I’ve spent the pandemic taking daily walks around my neighborhood, along what are now overly familiar blocks. I try to vary my route, but I can tell you which patches of sidewalk are most treacherous, which houses have the most stylish doors, and where the yippiest dogs reside. Last week, a text interrupted this routine, with a link to schedule my first vaccination appointment. For a second, I thought it was spam. But I stopped, and clicked, and very shortly had snagged an appointment, for just a few days later.

The prospect of vaccination shocked my COVID-19 life out of its constrained yet predictable rhythm. I work from home; I wear pants without buttons; I spend Friday nights watching a movie or doing laundry and Saturday nights Zooming with friends. This little world is equal parts dull and intense; everyone I know is sad, exhausted, antsy, and resigned. I can’t wait to leave these confines behind, and yet this world is mine. The people who populate it care about me—they are happy to hear from me, even when I have nothing to say except how hard everything is. The dangers are monumental, but I mostly choose when I confront them. It’s both suffocating and a sanctuary.  

In the same way that not everything about “normal” life should return, not everyone is ready to rush headlong into a world reopened. Making sense of this nebulous non-time will take a while (though efforts are already under way). The continuing losses—of life and livelihood, of routines and community, of trust in the future—are so immense and terrifying that they sometimes seem incomprehensible. Yet the emotional healing required for post-COVID-19 life are things a vaccine alone can’t provide. And despite the tragedy and horror, not every aspect of the pandemic has been terrible. With distance and reflection, those of us who were able to hunker down during the pandemic may even come to cherish the shelter of COVID-19 life.

In the mid-1980s, a futurist named Faith Popcorn became famous for inventing the idea of “cocooning.” “We are trying to control everything,” she told the New York Times reporter William Geist in 1986, “to protect ourselves from a harsh and unpredictable world.” The signs of cocooning were everywhere, in wholesome television series such as The Cosby Show and the renewed popularity of frozen dinners such as Lean Cuisines, in the explosion of VCR sales and the uptick in gun ownership. Emerging from the drug-addled, sexually revolutionized 1970s and early ’80s, cocooning captured a cultural retrenchment and a desire for everything to feel homier and safer.

Cocooning caught on, so much so that Merriam-Webster added the term to its dictionary in 1986. Understood as an emergent trend, cocooning rendered disparate cultural shifts into part of the same story—linking couch potatoes to Jane Fonda workout videos to the surge in ’50s nostalgia. Corporations as varied as Domino’s Pizza and Kmart used cocooning to rethink their strategies. As Popcorn wrote in her best-selling 1991 book, The Popcorn Report, “Cocooning is about insulation and avoidance, peace and protection, coziness and control—a sort of hyper-nesting.”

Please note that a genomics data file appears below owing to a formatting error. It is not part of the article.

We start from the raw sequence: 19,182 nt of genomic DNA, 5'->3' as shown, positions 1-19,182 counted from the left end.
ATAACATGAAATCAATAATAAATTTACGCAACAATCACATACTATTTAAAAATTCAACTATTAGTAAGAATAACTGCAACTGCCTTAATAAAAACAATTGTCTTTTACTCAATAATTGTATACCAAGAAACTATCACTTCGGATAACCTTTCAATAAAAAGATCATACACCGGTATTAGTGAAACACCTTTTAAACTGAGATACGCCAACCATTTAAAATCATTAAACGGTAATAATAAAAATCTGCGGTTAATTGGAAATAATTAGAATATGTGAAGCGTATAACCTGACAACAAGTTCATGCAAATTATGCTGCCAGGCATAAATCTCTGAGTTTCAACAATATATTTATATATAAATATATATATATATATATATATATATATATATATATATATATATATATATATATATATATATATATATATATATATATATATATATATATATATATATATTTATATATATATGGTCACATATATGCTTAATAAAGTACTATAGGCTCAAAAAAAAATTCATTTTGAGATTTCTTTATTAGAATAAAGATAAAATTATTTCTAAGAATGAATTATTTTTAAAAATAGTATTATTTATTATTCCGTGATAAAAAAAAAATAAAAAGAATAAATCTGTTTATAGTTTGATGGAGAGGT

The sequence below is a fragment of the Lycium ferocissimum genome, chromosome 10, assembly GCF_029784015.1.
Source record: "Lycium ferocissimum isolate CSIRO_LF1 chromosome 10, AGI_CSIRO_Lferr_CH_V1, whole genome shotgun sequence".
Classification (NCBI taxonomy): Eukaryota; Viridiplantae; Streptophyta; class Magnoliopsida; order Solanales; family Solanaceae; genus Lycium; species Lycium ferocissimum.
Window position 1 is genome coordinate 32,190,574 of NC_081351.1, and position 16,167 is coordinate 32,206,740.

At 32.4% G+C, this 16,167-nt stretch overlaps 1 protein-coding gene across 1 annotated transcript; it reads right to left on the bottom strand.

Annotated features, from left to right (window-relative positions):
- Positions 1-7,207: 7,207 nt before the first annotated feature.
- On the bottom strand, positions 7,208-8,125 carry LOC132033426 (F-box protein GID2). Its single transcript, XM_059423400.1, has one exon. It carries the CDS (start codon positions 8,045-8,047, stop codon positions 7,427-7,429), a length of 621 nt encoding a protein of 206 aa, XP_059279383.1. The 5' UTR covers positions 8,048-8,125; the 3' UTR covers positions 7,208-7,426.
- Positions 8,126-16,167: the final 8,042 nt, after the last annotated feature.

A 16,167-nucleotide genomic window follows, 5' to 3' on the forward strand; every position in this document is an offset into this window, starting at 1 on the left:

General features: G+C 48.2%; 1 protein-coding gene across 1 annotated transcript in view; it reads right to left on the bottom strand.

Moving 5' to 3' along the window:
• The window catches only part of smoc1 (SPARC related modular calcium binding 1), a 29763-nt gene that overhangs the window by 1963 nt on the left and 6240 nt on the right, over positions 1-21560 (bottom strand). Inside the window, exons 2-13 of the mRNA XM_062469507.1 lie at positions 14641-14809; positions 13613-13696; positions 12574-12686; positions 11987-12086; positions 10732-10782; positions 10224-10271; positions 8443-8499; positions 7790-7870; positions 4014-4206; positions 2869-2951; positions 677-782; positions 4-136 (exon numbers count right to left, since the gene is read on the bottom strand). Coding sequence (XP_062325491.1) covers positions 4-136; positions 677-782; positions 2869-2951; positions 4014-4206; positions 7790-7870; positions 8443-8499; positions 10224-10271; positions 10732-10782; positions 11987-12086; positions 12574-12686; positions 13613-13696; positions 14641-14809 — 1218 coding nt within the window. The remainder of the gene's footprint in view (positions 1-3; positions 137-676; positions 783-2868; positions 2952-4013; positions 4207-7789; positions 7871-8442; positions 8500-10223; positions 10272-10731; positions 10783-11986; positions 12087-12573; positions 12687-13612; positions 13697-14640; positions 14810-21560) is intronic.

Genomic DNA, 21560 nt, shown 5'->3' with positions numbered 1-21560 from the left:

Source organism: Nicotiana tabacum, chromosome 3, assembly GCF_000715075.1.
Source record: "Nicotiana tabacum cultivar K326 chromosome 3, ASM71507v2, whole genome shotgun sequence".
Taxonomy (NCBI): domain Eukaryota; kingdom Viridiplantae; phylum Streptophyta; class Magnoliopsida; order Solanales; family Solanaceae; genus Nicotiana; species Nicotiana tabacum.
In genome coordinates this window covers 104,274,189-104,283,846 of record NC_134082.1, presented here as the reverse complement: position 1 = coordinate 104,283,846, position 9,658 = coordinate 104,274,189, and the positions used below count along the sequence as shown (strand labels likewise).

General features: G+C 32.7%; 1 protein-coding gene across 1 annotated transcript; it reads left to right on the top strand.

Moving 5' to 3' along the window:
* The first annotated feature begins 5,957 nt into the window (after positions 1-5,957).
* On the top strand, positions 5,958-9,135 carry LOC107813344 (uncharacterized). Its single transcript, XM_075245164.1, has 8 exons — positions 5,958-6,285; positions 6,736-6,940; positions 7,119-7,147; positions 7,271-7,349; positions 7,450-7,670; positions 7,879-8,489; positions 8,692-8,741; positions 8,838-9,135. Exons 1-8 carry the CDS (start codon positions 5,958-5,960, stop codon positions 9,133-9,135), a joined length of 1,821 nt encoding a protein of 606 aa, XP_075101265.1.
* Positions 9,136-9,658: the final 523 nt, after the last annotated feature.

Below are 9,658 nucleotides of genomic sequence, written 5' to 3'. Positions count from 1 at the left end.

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Popcorn had been talking up cocooning for years before it hit the zeitgeist. And once it did, she kept on talking: Cocooning would reign in the aughts, she predicted; cocooning was a trend to watch in 2006, according to her consultancy, BrainReserve; the financial cutbacks of the Great Recession would instigate a trend of “uber-cocooning.” No surprise, then, that BrainReserve calls the pandemic’s closed-off, sanitary existence “deep cocooning.”

Such constancy warrants skepticism, but in this case, cocooning does accurately describe what the pandemic has wrought. With the outside world disrupted and inaccessible, many people have been all but forced to retreat into a protective shell. As Popcorn anticipated in the ’80s, people fear the outside world and are careful about who and what they allow past their barricades. Stimulation happens inside; screens provide a controllable window onto the world. For some, the cocoon has a softness to it, with anxious hours occupied with home improvement, baking, and crafting. And just like the cocoons of yore, COVID cocoons are rife with nostalgia, especially as inhabitants binge on old episodes of The Sopranos or listen to decades-old music. Mel Ripp, a writer in Madison, Wisconsin, told me about going through her favorite albums from her youth because “nostalgia and my memories of being a kid seem like the one thing I can control.” The familiar is armor against a scary, unknown world.

Rather than think of Popcorn like a broken clock that’s right twice a day, it’s more charitable to say she identified a deep cultural impulse that has transformed the relationship between the individual and the public. The ’80s cocoons never fully opened. The pandemic accelerated a metamorphosis of the home that’s been decades in the making. Even as states reopen their economies, practices such as working from home, video first dates, DIY dye jobs, and nonstop online shopping will not completely vanish. They’ll stay because they are more convenient and cheaper than their in-person alternatives. And they’ll stay because they’re good enough and the pandemic has changed us. We’ve become both stronger and weaker, more accepting and less tolerant, more resilient but also more wary.